Tech

Disney shares rise after reporting 73 million paid Disney+ subscribers, losses not as drastic as expected

Key Points
  • Disney reported more than 73 million paid subscribers to its Disney+ streaming service by the end of the fourth quarter in its earnings report Thursday.
  • The company exceeded expectations on revenue and showed less drastic losses than anticipated.
  • The Covid-19 pandemic has most significantly impacted Disney's parks division due to local restrictions that have forced temporary closures or limited capacity.
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Disney shares rise 6% after reporting Q4, bright spot is direct-to-consumer

Disney reported strong growth in streaming service subscribers in its fourth quarter earnings report Thursday. The company exceeded expectations on revenue and showed less drastic losses than anticipated. Here are the results.

  • Loss per share: 20 cents, vs 71 cents expected, according to Refinitiv survey of analysts
  • Revenue: $14.71 billion, vs $14.20 billion expected, according to Refinitiv

Disney said its streaming service, Disney+, now has more than 73 million paid subscribers as of the end of the fourth quarter.

Shares rose as much as 6% after hours but pared gains during the executives' call with analysts when CFO Christine McCarthy said Disney would forgo its semi-annual dividend in January. She said the company would continue with dividends in the long term. The decision to pause the dividend came after activist investor Dan Loeb said the company end the dividend in order to fund Disney+ content. Shares were still up more than 3% during the call.

The Covid-19 pandemic has most significantly impacted Disney's parks division due to local restrictions that have forced temporary closures or limited capacity. Disneyland Resorts has remained closed as California restrictions prevent it from operating due to the level of Covid-19 cases in the surrounding county. It has been able to reopen its theme parks in Florida, Shanghai, Japan and Hong Kong with limited capacity. However, Paris Disneyland was forced to close in late October and will not reopen until 2021. Disney estimated that the net adverse impact of Covid-19 on the parks division operating income was about $2.4 billion in the fourth quarter.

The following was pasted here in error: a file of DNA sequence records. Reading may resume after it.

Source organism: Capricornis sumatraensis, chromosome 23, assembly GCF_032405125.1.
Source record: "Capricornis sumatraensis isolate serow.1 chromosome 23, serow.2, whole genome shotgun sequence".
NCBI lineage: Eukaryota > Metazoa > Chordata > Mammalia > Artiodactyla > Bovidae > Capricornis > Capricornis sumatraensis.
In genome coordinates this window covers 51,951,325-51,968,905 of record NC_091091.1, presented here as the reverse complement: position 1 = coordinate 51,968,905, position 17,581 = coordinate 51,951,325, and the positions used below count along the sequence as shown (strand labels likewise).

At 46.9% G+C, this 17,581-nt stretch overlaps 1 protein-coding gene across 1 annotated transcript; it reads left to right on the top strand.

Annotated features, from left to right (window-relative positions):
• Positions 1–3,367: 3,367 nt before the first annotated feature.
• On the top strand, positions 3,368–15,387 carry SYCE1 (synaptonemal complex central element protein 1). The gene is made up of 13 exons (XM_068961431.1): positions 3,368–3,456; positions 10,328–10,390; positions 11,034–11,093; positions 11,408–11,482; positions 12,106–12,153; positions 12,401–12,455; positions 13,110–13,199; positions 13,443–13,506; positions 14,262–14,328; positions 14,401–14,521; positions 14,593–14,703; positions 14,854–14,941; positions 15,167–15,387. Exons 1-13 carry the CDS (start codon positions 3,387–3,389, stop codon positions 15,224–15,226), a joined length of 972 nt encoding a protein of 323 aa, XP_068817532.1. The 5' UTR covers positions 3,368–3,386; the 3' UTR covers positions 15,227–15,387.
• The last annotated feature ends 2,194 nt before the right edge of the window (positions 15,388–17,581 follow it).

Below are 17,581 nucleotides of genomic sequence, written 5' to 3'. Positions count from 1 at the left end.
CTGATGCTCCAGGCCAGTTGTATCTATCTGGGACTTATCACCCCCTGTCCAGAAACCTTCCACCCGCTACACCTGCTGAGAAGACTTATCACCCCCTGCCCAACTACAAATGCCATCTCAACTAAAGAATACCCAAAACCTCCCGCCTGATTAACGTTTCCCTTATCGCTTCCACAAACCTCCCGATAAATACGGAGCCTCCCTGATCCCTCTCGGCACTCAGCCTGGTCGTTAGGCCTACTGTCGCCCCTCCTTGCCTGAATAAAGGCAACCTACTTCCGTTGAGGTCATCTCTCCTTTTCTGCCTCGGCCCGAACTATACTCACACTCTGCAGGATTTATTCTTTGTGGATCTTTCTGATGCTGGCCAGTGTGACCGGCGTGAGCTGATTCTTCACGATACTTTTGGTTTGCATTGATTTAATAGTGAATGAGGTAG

CEO Bob Chapek said on a call with analysts Thursday that Disney is "extremely disappointed" in California's decision to keep parks closed despite the measures they've taken to keep visitors and staff safe.

"Our health and safety protocols are all science-based and have the support of labor unions representing 99% of our hourly cast members," Chapek said. "Frankly, as we and other civic leaders have stated before, we believe state leadership should look objectively at what we've achieved successfully at our Parks around the world, all based on science, as opposed to setting an arbitrary standard that is precluding our cast members from getting back to work."

Disney estimated in its earnings release that costs related to the pandemic will total roughly $1 billion in fiscal year 2021, though it said changes to local restrictions could alter that figure.

Here's how Disney's segments did in the fourth quarter in terms of revenue compared to the same quarter last year:

  • Parks, Experiences and Products: $2.58 billion, down 61% year over year
  • Media Networks: $7.21 billion, up 11% year over year
  • Studio Entertainment: $1.60 billion, down 52% year over year
  • Direct-to-Consumer and International: $4.85 billion, up 41% year over year

Revenues in Disney's studio entertainment segment fell 52% to $1.6 billion, due to lower theatrical and home entertainment results. 

The company had no significant worldwide theatrical release during the quarter and faced tough comparisons to hits like "The Lion King" and "Toy Story 4," which were released in the same quarter last year. 

Disney's home entertainment sales also suffered during the quarter as it had few titles to offer consumers. Last year during this period the company had "Avengers: Endgame," "Aladdin" and "Captain Marvel" all going to the home market.

Disney executives did not offer insight into how well "Mulan" performed after it was released as a premium product on Disney+. Chapek said the release was "met with some controversy," a reference to the movie's credits that thanked Chinese groups that have been linked to detention camps in the country. Chapek said Disney would discuss the company's theatrical release strategy more at the investor day in December.

Cable networks operating income fell 7% year over year to $1.2 billion. Disney blamed the decline on lower results at ESPN because of higher programming and production costs related to securing rights for NBA and MLB programming rescheduled from the previous quarter due to the pandemic. ESPN did see growth in ad revenue, however, due to the shifted programming and the additional week in the quarter.

McCarthy said Disney will no longer break out results for 21st Century Fox moving forward.

Disclosure: NBCUniversal is the parent company of Universal Studios and CNBC.

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